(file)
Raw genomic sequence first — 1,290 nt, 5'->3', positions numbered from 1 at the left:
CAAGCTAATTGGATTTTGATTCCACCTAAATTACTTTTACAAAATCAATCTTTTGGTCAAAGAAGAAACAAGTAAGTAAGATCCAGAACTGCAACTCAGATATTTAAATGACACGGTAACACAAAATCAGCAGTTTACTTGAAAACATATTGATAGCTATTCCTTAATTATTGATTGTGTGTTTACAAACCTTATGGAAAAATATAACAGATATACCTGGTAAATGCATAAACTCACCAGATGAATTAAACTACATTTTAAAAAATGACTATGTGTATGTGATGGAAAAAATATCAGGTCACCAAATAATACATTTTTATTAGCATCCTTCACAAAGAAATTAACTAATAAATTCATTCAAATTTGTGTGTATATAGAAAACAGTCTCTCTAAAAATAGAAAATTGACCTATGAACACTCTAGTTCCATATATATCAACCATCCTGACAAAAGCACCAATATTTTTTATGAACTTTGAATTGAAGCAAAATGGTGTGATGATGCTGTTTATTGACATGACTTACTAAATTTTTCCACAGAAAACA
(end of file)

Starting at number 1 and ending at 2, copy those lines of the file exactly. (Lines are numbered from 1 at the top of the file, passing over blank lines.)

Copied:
Raw genomic sequence first — 1,290 nt, 5'->3', positions numbered from 1 at the left:
CAAGCTAATTGGATTTTGATTCCACCTAAATTACTTTTACAAAATCAATCTTTTGGTCAAAGAAGAAACAAGTAAGTAAGATCCAGAACTGCAACTCAGATATTTAAATGACACGGTAACACAAAATCAGCAGTTTACTTGAAAACATATTGATAGCTATTCCTTAATTATTGATTGTGTGTTTACAAACCTTATGGAAAAATATAACAGATATACCTGGTAAATGCATAAACTCACCAGATGAATTAAACTACATTTTAAAAAATGACTATGTGTATGTGATGGAAAAAATATCAGGTCACCAAATAATACATTTTTATTAGCATCCTTCACAAAGAAATTAACTAATAAATTCATTCAAATTTGTGTGTATATAGAAAACAGTCTCTCTAAAAATAGAAAATTGACCTATGAACACTCTAGTTCCATATATATCAACCATCCTGACAAAAGCACCAATATTTTTTATGAACTTTGAATTGAAGCAAAATGGTGTGATGATGCTGTTTATTGACATGACTTACTAAATTTTTCCACAGAAAACA